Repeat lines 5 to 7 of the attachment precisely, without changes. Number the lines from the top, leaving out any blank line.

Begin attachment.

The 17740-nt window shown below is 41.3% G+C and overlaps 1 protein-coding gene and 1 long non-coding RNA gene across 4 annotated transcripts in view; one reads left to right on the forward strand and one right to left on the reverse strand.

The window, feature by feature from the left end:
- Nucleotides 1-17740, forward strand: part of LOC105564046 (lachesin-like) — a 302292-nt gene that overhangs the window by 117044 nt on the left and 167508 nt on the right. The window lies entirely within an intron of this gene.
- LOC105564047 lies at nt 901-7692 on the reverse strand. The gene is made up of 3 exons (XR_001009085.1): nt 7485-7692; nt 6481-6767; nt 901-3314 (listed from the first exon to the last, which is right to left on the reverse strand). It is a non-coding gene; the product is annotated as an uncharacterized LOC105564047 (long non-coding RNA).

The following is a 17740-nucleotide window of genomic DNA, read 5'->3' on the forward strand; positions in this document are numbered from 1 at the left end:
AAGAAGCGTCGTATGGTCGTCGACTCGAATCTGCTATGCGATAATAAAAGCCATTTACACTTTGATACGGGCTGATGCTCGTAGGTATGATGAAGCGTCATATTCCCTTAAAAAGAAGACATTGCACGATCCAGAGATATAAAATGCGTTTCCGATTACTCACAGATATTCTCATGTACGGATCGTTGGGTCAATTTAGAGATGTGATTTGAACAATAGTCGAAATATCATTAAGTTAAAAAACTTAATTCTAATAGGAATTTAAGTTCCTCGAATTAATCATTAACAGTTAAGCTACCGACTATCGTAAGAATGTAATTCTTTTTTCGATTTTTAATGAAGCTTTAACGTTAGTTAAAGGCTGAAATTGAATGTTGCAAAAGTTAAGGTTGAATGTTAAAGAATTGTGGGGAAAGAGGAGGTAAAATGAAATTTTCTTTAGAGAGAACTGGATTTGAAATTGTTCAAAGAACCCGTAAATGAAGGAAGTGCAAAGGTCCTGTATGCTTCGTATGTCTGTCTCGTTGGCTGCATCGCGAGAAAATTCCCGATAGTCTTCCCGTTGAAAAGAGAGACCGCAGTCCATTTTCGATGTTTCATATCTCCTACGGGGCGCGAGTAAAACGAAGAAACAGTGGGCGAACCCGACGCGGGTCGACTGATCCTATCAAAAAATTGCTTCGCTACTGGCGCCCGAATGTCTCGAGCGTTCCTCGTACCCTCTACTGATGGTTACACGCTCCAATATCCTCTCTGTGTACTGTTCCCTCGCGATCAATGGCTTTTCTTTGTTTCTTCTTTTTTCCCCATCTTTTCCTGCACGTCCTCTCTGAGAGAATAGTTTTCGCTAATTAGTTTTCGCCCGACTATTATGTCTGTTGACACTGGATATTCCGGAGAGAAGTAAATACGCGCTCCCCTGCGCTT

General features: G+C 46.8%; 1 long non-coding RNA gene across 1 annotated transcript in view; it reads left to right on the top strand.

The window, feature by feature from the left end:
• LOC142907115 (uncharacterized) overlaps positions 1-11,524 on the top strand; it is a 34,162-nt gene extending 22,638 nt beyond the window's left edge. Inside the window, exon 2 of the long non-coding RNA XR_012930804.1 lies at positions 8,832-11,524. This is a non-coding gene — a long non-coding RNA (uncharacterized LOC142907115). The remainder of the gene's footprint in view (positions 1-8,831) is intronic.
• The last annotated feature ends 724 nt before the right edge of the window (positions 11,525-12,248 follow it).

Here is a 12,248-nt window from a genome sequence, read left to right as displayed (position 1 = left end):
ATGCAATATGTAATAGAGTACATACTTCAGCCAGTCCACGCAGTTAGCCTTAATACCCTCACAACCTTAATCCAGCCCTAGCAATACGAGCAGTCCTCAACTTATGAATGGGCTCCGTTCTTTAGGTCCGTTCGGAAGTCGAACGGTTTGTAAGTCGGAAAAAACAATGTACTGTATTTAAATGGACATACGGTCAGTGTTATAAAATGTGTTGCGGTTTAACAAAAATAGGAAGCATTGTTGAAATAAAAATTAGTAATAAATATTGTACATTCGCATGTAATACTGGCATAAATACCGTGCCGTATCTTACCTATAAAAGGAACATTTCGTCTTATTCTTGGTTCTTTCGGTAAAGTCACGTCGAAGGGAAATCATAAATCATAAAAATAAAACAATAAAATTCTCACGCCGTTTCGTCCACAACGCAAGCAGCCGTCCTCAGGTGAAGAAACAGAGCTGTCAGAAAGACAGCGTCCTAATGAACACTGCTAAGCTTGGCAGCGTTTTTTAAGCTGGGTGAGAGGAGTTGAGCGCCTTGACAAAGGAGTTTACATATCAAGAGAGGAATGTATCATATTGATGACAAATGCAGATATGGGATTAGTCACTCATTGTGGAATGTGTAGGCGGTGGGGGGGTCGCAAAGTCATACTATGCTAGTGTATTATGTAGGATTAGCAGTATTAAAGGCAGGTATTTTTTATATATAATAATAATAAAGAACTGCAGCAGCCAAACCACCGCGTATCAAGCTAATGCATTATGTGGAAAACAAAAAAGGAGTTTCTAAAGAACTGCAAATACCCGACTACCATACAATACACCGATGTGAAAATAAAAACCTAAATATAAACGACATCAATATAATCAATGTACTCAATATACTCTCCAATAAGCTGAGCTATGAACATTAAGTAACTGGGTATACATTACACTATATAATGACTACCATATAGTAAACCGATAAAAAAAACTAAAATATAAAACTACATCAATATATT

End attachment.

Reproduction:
The following is a 17740-nucleotide window of genomic DNA, read 5'->3' on the forward strand; positions in this document are numbered from 1 at the left end:
AAGAAGCGTCGTATGGTCGTCGACTCGAATCTGCTATGCGATAATAAAAGCCATTTACACTTTGATACGGGCTGATGCTCGTAGGTATGATGAAGCGTCATATTCCCTTAAAAAGAAGACATTGCACGATCCAGAGATATAAAATGCGTTTCCGATTACTCACAGATATTCTCATGTACGGATCGTTGGGTCAATTTAGAGATGTGATTTGAACAATAGTCGAAATATCATTAAGTTAAAAAACTTAATTCTAATAGGAATTTAAGTTCCTCGAATTAATCATTAACAGTTAAGCTACCGACTATCGTAAGAATGTAATTCTTTTTTCGATTTTTAATGAAGCTTTAACGTTAGTTAAAGGCTGAAATTGAATGTTGCAAAAGTTAAGGTTGAATGTTAAAGAATTGTGGGGAAAGAGGAGGTAAAATGAAATTTTCTTTAGAGAGAACTGGATTTGAAATTGTTCAAAGAACCCGTAAATGAAGGAAGTGCAAAGGTCCTGTATGCTTCGTATGTCTGTCTCGTTGGCTGCATCGCGAGAAAATTCCCGATAGTCTTCCCGTTGAAAAGAGAGACCGCAGTCCATTTTCGATGTTTCATATCTCCTACGGGGCGCGAGTAAAACGAAGAAACAGTGGGCGAACCCGACGCGGGTCGACTGATCCTATCAAAAAATTGCTTCGCTACTGGCGCCCGAATGTCTCGAGCGTTCCTCGTACCCTCTACTGATGGTTACACGCTCCAATATCCTCTCTGTGTACTGTTCCCTCGCGATCAATGGCTTTTCTTTGTTTCTTCTTTTTTCCCCATCTTTTCCTGCACGTCCTCTCTGAGAGAATAGTTTTCGCTAATTAGTTTTCGCCCGACTATTATGTCTGTTGACACTGGATATTCCGGAGAGAAGTAAATACGCGCTCCCCTGCGCTT

General features: G+C 46.8%; 1 long non-coding RNA gene across 1 annotated transcript in view; it reads left to right on the top strand.